If, in fact, they put their energy into trying to understand their spouse’s perspective and then meet somewhere in the middle, they will find themselves connecting more deeply.
Another thing I have learned over these 16+ years is that most couples don’t recognize and understand their need to be continually, intentionally, learning about relationships in general and theirs specifically. They only seem interested in learning about them when they find their relationship in trouble. I think a great part of that comes because the way relationships are portrayed is that they will “just work out”. But they don’t.
I’ve searched for various tools to help couples in these areas but never really found one that put everything together in an easy, simple way. And thus, the birth of The MUM 3 Step Connection Plan. Step 1 of the plan is the Sunday Night Meeting. This is where you lay out your upcoming week and discuss the tasks you must do and whether they give you emotional energy or deplete you of emotional energy. I created a downloadable PDF to assist you in this area.
Step 2 of the plan is the Daily Check-in. These short meetings include, at a minimum, answering these questions: (1) What is one positive thing that happened today? And, why do you consider it a positive? (2) What is one negative thing that happened today? And, why do you consider it a negative? (3) What is one thing you appreciate about your spouse today? And why? The “whys” are the most important part of these questions because they will help you better understand your spouse’s perspective.
Step 3 of the plan is the Weekly Relationship Check-in. This is a time to talk about the relationship and get input from each other. It is not a time to solve or deal with specific issues. It’s a time of discovery, to hear and be heard, and to understand and be understood. There are questions provided to help you. And then I recommend you listen to the MUM Moments audio teaching for that week. This 4-6 minute audio, along with furnished starter questions, will help you in learning more about relationships and how to apply this knowledge to your particular relationship.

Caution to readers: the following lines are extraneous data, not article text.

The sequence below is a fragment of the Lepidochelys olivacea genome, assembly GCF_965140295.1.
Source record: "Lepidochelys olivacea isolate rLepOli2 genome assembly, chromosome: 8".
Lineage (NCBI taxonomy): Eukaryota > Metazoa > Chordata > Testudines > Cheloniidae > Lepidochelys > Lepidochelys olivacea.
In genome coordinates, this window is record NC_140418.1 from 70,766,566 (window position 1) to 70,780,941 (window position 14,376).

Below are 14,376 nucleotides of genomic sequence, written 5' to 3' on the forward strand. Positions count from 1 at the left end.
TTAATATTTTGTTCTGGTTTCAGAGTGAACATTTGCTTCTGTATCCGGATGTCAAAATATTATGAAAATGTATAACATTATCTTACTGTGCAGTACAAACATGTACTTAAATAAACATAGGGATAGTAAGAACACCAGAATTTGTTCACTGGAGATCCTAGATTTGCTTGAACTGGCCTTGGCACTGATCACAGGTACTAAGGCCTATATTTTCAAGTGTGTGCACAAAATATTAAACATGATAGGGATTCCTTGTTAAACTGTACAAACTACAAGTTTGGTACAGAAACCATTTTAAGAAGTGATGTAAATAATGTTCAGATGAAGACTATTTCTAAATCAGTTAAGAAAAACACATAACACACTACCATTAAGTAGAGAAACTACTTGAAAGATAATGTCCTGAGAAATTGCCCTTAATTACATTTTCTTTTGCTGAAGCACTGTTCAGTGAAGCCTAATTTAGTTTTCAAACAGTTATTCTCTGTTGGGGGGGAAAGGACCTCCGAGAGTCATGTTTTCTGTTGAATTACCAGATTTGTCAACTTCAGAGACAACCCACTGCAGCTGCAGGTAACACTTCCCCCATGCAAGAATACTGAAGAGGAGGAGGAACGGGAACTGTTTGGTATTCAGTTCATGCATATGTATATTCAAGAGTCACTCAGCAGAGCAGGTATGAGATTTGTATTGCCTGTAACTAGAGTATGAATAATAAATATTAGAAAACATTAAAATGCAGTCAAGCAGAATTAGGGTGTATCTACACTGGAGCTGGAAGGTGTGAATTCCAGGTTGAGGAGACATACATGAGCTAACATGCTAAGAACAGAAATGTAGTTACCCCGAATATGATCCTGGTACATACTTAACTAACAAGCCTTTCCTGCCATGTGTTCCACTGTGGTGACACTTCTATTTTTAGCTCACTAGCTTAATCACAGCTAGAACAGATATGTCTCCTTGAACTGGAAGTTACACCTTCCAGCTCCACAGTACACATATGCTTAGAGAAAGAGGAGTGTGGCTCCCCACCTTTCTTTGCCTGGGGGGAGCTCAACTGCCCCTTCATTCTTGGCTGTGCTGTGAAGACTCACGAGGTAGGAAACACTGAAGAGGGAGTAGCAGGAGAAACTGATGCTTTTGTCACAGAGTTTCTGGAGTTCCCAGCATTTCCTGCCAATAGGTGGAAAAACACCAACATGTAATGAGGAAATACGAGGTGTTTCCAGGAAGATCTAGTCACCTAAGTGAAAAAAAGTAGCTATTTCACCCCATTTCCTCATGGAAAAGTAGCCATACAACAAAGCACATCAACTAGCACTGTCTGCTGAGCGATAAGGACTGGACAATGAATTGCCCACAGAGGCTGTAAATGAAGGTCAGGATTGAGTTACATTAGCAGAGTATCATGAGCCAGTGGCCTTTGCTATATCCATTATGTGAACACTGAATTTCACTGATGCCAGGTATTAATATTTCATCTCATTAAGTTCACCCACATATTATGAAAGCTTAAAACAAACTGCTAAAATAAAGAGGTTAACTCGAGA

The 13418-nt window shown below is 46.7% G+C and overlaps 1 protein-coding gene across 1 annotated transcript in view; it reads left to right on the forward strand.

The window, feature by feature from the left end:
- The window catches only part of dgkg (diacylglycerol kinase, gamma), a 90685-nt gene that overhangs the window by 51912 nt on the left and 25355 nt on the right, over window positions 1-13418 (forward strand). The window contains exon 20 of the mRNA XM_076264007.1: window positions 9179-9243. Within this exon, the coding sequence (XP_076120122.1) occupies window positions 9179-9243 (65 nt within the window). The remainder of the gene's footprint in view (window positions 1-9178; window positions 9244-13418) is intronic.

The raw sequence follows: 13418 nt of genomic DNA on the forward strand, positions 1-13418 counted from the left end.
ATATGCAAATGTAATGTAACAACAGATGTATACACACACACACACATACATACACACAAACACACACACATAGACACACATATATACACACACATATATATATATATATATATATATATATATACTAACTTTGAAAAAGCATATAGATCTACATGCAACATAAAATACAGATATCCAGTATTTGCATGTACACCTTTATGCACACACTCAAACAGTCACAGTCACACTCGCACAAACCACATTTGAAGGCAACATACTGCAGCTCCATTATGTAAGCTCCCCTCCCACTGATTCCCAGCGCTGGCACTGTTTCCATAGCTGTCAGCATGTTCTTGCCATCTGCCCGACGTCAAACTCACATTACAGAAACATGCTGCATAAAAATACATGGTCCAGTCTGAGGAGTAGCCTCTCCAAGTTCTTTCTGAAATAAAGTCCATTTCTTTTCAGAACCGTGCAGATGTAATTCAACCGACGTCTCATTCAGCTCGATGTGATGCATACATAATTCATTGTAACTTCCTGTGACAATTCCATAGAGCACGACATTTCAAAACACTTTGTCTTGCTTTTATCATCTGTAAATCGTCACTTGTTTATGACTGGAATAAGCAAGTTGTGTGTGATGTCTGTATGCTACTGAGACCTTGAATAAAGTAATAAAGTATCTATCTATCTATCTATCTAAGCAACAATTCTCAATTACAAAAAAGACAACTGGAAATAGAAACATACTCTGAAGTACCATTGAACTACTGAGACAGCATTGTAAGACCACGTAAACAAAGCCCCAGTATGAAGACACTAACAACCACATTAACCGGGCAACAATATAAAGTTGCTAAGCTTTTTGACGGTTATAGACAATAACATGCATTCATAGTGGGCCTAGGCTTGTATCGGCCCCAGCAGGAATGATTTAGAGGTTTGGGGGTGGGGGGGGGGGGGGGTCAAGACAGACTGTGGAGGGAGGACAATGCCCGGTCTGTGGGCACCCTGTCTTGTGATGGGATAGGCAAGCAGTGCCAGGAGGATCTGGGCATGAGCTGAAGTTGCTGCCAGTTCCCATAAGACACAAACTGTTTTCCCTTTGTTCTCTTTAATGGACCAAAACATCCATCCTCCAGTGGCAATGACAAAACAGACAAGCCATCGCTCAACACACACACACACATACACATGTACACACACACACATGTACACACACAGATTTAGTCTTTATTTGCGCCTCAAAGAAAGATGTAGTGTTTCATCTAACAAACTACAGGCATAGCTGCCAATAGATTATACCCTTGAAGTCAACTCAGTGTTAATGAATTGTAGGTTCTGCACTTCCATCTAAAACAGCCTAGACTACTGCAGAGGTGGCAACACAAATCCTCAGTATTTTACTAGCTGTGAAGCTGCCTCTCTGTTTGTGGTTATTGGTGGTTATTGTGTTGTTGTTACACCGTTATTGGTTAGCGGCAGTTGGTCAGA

To further check out The MUM 3 Step Connection Plan, go to my website, www.mutualunderstanding.net, and on the Home Page, click on the “Click To See How” button. Watch the explanation video and listen to the sample MUM Moments audio.
These three simple steps will change your marriage.
Gary Moore served as associate pastor at Cloverdale Church of God for 15 years. He does couples’ coaching and leads couples’ workshops and retreats called MUM’s the Word. He has a weekly radio program – Life Point Plus – on KBXL 94.1FM at 8:45 a.m. on Fridays. His website at www.mutualunderstanding.net has video teachings and other resources for couples. He may be contacted at [email protected].